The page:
PARIS — The town will be cutting services after June 30, the town manager and selectmen agreed Monday. Which ones and how much are still to be decided.
Town Manager Amy Bernard said that between the town’s budget situation and the state’s proposed budget, which could come down hard on municipalities, Paris could be seeing major cuts in services.
“We’re going to be cutting our budget this year,” she said.
Bernard asked selectmen for guidance as she’s still relatively new to Paris. “I don’t have the perspective after only being here for seven weeks to say that we should cut here or cut there.”
“Nobody wants to cut services. I understand that,” Bernard said.
Vice Chairman Robert Kirchherr suggested asking departments for a bare-bones budget with only their needs, and a second budget with even less, “identifying those things they could do without, even though they need them.”
He acknowledged that it would be twice as much work to make two budgets, but it would also get department heads involved in the tough but necessary choices the town has to make.
Chairman Sam Elliot agreed. “We have to think of a way to get out of the hole we’ve created for ourselves.” He also pointed to the school costs as hurting the bottom line for taxpayers.
At the Jan. 14 meeting, Bernard told the board that the town’s cash reserves were drained and the town would have trouble getting through the rest of the fiscal year, which ends June 30.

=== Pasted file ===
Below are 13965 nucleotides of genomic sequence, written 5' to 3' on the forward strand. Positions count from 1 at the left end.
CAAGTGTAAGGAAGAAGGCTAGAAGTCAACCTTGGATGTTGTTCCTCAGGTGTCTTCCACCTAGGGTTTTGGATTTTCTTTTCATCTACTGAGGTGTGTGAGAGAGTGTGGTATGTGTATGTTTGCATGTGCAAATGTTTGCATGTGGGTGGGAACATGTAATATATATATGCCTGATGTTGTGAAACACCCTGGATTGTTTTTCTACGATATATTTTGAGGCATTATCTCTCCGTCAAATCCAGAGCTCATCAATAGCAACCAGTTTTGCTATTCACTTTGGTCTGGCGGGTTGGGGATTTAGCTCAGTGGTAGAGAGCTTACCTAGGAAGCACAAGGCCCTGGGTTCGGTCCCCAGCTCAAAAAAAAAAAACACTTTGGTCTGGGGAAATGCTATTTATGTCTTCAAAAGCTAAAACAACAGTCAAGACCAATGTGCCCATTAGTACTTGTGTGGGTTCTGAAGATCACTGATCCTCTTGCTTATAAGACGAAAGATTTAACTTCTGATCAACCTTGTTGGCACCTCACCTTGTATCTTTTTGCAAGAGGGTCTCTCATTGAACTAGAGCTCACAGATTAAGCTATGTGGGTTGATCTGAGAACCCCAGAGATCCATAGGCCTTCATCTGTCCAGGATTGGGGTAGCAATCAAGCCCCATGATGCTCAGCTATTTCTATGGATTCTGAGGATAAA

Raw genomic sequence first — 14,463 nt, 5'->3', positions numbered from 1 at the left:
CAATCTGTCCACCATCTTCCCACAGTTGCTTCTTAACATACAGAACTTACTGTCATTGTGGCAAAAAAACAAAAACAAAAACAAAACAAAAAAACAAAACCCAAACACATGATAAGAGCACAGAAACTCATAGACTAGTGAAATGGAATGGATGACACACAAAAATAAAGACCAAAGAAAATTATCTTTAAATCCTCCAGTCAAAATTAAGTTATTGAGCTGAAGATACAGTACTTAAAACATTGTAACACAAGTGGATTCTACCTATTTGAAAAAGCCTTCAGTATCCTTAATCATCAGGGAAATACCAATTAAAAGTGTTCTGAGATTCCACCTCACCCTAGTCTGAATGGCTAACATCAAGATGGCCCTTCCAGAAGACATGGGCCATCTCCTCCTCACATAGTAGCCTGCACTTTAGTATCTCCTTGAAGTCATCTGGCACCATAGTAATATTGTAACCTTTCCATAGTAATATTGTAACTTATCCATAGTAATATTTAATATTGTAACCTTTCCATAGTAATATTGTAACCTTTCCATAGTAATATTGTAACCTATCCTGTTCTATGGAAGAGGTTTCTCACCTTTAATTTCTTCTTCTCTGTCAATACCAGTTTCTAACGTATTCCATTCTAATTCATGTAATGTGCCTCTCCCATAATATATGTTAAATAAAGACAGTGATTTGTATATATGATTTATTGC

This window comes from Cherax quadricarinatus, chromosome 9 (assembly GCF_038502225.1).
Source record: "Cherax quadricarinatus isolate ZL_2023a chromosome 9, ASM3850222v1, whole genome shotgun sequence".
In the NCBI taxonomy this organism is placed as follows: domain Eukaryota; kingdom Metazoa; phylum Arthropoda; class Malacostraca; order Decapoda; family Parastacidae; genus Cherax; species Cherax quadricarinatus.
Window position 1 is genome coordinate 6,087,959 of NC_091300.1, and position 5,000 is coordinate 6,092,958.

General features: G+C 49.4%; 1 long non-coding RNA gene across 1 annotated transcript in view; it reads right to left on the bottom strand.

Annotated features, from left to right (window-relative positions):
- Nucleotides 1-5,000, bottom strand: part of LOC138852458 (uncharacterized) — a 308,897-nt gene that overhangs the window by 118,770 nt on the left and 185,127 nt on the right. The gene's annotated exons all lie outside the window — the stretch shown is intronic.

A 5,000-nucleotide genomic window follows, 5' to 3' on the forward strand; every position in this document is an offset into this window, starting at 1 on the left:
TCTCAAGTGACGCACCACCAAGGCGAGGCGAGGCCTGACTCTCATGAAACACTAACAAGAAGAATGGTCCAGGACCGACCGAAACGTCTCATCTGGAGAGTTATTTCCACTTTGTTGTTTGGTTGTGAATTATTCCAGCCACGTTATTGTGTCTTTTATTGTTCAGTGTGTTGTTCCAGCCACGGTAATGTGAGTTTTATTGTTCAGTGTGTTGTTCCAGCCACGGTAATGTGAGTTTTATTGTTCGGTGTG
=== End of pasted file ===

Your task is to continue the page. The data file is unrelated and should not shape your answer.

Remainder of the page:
Bernard said the town’s budget was already nearly cut to the bone. Usually, the first thing towns cut in lean times are payments to capital expenditure accounts. Paris hasn’t put capital expenditure money away for years.
The board also discussed benefits for town employees. Selectman Robert Wessels, who manages U.S. Cellular stores, said the town’s benefits are better than employees typically get in the private sector.
Selectman Ryan Lorrain agreed the town should look into different benefits packages.
Bernard said public employees are generally paid a bit less than their private sector counterparts but get better benefits. “We’re not competing with private sector people for our employees. We’re competing with other towns to get employees,” she said, and Paris must offer comparable benefits to get talented staff.
“It depends on what you’re comfortable with,” she told the board, but she said they should look at what other towns offer before making changes to the benefits. Otherwise, the cost of training less experienced employees could cancel any benefit costs.
The proposed state budget will have a big effect on the town’s funding. Bernard said Gov. Paul LePage’s proposed budget would take $303,000 in revenue sharing, $82,000 in Homestead Exemption reimbursement and $130,000 in excise tax income from the town.
Kirchherr denounced the LePage budget. “As far as I’m concerned, this proposed budget is a tax increase,” Kirchherr said.
He said it’s unlikely to pass intact, and Paris won’t know how much money it’ll have until a state budget passes. “We may not know that until May, if we’re lucky,” Kirchherr said.